We used the Risk of Bias in Systematic Reviews (ROBIS) tool to assess the included SRs [16]. The ROBIS tool is based on three phases. Phase 1 aims to assess the relevance of the SR. For this purpose, the relevance of the research question should be assessed. This optional phase was skipped in this overview because the relevance was already completely covered by the eligibility criteria. Phase 2 comprises four different domains (domain 1: study eligibility criteria, domain 2: identification and selection of studies, domain 3: data collection and study appraisal, and domain 4: synthesis and findings) and aims to identify biased areas in the SRs. In the final phase 3, the assessor judges whether the whole SRs is at risk of bias. In addition to the results of phase 2, three additional signalling questions should be considered in phase 3. These three signalling questions refer to the discussion/interpretation of the SRs. We did not extract any data from the discussion/interpretation; therefore, we did not consider these signalling questions in the overall judgement. Thus, the overall judgement of risk of bias is exclusively based on the results of phase 2 [17]. The ROBIS tool was applied by two independent reviewers (TM, AG). Disagreements were resolved by discussion. TM was also an author of two of the included SRs. To ensure an objective assessment, the risk of bias assessment of these SRs was performed by a reviewer other than TM.

Synthesis of results

For all factors, a summary evaluation of the influence on adherence across SRs was made. The evidence for an impact was rated by considering the following criteria that were inspired by the GRADE [18] criteria.
  • Risk of bias of the included SRs and their included primary studies. In primary studies, we considered in particular adjustment for confounding, missing data and adherence measurements

  • Imprecision (statistical certainty, amount of information on a certain factor [number of primary studies and SRs, effect size)])

  • Inconsistency (within and between SRs, e.g., due to different adherence measures)

Based on these criteria, the effects were rated as robust evidence for an impact, some evidence for an impact, probably no impact or uncertain impact. The impact rating was performed by two reviewers.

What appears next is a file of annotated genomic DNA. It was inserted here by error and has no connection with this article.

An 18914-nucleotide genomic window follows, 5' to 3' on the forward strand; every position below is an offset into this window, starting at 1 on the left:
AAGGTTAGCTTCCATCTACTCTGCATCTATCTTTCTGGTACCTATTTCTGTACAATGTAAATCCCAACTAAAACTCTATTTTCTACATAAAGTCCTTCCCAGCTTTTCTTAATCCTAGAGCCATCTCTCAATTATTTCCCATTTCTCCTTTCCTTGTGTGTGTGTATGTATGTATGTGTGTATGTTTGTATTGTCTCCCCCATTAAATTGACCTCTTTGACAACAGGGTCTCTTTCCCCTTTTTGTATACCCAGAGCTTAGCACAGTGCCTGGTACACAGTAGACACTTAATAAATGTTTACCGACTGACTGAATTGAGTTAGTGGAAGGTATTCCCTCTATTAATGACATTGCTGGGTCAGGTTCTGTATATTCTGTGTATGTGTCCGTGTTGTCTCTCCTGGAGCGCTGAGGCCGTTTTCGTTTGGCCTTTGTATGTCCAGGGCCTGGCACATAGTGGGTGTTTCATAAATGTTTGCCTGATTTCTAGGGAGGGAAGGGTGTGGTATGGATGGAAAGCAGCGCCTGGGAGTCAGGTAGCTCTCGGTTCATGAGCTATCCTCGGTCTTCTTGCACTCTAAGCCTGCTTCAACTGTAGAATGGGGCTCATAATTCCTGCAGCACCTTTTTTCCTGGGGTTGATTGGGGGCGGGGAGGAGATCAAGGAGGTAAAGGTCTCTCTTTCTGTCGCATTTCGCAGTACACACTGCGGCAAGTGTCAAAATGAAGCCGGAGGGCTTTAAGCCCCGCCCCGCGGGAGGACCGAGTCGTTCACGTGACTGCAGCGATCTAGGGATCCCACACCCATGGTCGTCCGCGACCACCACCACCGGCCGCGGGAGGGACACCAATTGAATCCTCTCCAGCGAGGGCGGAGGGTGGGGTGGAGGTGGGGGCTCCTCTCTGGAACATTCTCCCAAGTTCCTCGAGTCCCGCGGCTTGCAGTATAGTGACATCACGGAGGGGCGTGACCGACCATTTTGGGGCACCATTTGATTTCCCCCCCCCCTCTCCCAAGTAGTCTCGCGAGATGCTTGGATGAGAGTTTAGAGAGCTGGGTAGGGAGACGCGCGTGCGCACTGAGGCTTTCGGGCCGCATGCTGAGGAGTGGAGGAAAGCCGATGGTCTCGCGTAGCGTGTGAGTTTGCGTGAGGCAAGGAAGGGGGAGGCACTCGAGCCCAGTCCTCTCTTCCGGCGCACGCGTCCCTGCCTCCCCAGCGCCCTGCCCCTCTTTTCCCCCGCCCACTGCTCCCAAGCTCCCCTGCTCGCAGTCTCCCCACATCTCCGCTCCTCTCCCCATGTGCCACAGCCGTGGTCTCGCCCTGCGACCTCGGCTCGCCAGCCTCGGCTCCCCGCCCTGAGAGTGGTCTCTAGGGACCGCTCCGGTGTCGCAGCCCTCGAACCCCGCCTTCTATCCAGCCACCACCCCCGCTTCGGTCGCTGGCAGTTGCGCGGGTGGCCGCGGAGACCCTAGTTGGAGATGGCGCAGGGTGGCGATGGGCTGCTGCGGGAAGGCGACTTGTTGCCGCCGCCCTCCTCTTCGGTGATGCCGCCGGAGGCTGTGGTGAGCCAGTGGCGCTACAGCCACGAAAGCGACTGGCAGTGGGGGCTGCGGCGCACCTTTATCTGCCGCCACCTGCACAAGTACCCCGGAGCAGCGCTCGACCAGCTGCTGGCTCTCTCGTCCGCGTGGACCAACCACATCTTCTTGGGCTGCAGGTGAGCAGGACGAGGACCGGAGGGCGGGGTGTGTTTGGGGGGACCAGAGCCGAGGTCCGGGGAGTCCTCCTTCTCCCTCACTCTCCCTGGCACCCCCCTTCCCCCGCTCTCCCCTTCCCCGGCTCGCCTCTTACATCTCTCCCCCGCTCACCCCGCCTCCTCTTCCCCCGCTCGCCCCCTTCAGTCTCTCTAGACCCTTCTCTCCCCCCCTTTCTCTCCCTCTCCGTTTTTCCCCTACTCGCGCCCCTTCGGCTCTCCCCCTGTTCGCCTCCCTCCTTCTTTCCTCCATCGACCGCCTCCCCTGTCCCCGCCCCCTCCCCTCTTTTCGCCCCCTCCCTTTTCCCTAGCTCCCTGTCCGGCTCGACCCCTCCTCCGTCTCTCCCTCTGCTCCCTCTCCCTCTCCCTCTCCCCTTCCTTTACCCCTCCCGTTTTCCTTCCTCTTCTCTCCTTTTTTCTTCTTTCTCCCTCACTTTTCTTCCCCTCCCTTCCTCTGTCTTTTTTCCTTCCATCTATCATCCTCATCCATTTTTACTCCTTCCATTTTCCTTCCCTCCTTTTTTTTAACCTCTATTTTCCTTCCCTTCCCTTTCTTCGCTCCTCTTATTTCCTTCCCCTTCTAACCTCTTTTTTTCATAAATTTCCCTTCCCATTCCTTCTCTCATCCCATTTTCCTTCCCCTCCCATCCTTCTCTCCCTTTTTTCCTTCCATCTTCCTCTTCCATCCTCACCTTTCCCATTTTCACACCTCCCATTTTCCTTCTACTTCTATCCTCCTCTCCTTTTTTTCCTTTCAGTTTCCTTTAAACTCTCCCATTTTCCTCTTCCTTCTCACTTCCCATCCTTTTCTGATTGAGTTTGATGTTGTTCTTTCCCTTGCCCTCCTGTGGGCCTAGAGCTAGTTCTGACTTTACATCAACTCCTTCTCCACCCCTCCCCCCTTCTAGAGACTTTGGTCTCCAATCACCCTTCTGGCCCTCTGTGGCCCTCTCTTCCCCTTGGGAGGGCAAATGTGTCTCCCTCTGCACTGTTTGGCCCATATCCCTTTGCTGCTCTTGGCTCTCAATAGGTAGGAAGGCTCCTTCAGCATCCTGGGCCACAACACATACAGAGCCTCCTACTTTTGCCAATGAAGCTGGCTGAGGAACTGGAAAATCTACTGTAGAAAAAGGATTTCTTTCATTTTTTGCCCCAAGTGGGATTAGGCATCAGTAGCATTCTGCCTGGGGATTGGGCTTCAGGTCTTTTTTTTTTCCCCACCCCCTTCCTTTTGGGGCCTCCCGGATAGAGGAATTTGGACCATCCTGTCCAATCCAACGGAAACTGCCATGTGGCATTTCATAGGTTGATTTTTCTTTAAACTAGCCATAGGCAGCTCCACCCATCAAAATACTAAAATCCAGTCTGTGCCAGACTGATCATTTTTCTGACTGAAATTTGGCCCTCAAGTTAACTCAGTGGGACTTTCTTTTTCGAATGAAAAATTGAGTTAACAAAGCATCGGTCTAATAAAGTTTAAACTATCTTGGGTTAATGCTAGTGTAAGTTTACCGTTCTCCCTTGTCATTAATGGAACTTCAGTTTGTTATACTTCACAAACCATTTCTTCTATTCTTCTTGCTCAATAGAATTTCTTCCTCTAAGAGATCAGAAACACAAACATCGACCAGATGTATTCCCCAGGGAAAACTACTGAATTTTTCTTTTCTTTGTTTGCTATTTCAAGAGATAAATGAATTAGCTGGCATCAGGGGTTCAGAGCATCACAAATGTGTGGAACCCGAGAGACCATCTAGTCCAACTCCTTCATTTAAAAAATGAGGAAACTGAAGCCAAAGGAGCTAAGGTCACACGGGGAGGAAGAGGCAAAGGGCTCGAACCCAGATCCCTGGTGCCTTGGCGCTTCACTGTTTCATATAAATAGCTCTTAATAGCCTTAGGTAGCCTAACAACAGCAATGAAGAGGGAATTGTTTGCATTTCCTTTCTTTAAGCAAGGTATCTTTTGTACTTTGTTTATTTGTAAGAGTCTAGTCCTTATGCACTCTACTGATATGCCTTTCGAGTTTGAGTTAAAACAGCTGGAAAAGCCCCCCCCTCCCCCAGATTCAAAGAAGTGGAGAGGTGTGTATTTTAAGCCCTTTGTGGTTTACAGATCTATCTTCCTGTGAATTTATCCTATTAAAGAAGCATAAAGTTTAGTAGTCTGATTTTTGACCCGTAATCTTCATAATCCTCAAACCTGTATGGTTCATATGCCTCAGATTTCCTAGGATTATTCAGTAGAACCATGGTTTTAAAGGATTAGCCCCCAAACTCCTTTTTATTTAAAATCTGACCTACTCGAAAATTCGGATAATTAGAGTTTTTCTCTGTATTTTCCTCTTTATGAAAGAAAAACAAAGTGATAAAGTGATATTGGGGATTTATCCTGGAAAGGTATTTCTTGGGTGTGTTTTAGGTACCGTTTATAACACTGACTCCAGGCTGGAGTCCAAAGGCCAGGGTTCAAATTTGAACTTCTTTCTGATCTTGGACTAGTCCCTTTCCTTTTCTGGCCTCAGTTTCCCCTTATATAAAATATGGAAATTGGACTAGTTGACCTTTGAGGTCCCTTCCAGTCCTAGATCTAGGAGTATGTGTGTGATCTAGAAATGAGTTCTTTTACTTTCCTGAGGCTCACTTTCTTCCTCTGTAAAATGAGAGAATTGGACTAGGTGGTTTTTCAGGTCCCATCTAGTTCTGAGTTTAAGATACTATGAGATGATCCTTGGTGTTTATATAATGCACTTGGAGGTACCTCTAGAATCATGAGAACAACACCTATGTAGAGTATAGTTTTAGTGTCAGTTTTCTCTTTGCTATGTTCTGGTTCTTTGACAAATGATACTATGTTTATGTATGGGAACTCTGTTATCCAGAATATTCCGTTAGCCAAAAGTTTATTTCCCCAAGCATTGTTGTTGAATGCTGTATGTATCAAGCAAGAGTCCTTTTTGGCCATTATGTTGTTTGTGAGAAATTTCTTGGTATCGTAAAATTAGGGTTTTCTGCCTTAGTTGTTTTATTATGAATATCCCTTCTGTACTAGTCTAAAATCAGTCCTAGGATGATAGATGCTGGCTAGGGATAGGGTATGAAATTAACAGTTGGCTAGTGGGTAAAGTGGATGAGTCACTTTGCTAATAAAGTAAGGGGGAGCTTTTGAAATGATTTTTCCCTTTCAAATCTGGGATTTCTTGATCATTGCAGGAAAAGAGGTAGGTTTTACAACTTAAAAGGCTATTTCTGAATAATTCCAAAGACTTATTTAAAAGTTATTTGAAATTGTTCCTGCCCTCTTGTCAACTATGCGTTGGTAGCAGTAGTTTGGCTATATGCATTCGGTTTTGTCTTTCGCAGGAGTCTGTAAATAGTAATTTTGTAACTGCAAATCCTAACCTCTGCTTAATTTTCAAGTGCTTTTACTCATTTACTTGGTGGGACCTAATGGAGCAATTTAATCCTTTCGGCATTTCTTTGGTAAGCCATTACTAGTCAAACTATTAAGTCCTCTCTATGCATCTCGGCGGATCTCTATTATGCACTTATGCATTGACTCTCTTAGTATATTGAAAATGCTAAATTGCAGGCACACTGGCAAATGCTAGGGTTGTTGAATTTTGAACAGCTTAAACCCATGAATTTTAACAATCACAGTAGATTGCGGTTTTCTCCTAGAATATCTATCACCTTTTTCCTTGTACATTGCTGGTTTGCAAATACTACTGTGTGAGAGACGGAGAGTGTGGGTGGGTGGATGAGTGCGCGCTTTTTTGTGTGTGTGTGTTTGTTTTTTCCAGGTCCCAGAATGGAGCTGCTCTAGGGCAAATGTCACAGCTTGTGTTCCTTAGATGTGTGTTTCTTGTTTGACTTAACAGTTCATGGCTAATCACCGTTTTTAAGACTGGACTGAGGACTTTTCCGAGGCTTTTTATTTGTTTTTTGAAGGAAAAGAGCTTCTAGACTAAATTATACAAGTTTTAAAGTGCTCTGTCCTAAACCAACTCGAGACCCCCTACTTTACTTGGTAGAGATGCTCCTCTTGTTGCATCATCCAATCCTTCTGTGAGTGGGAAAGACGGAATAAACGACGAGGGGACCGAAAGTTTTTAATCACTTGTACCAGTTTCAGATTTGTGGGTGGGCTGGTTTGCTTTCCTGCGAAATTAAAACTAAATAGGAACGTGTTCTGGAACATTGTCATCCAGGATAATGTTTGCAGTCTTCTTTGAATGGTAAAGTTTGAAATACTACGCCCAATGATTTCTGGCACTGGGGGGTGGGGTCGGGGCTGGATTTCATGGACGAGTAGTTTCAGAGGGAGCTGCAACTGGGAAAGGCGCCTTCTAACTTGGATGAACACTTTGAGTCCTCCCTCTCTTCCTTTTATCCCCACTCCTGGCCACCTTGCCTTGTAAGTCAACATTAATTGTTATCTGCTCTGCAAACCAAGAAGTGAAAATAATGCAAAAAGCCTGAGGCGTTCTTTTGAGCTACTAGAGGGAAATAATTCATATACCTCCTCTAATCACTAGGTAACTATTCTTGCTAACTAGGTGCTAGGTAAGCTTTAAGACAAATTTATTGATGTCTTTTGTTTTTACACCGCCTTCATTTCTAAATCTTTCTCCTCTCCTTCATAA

Overlaps (multiple included primary studies) were assessed by creating a cross table of all included SRs and their primary studies. In addition, the corrected covered area (CCA) was calculated. The CCA is a value that indicates the proportion of overlapping primary studies. It is calculated as follows: \( \mathrm{CCA}=\frac{\left(N-r\right)}{\left(r\times c-r\right)} \); N = number of primary studies (includes multiple counting); r = number of index studies (defined as first-time primary study); and c = number of included systematic reviews. The CCA can assume a value between 0 and 100%. The smaller the value is, the lower the overlap. Conversely, the higher the value is, the greater the overlap [19].

Results

Study selection

The electronic literature research resulted in 4849 hits after removal of duplicates (including hits from the previous search). After title and abstract screening, 4702 articles were excluded, and 147 were judged to be potentially relevant. The full texts of these articles were screened in detail. Fifteen SRs met all eligibility criteria and were included in this overview. Most SRs were excluded because a methodological quality assessment of the included primary studies was not performed or factors other than our pre-specified influencing factors were investigated. In addition to the 15 newly identified relevant SRs, six SR of the previous overview were included. Finally, 21 SRs were included in this overview [2040]. The process of study selection is illustrated in the PRISMA flowchart [41] (Fig. 1).
Fig. 1
Fig. 1

Flowchart of the study selection

Characteristics of the included systematic reviews

The following conditions and medications were considered: chronic non-malignant pain [35], cardiovascular diseases (e.g., coronary artery disease, hypertension, diabetes mellitus) [2126, 29, 30, 33, 37], Parkinson disease [36], hepatitis C [27], oral anticancer agents [28, 39], inflammatory arthritis [38], HIV/AIDS [31, 32, 34] and chronic diseases [20]. Sinnott et al. did not restrict the condition or medication but included all studies on publicly insured patients who were exposed to co-payments for medications [40]. Of the 21 included SRs, 14 only synthesized the results narratively, and seven performed a meta-analysis. The characteristics of all included SRs are presented in Table 1. A list of excluded studies is available in Additional file 2.
Table 1

Study characteristics

Study

Search period

Inclusion criteria (patients and medication marked in italics)

Explorative systematic reviews

Aziz 2016

Not limited to February 2015

Patients with chronic conditions and different payment schemes

Human adults

Published in English

Evaluation of the effect of medication cost or method of payment on medication adherence

Clear description of study population and methodological approach

Only studies without a adherence intervention

Only randomized controlled trials, cross-sectional, longitudinal and observational/prospective or retrospective cohort studies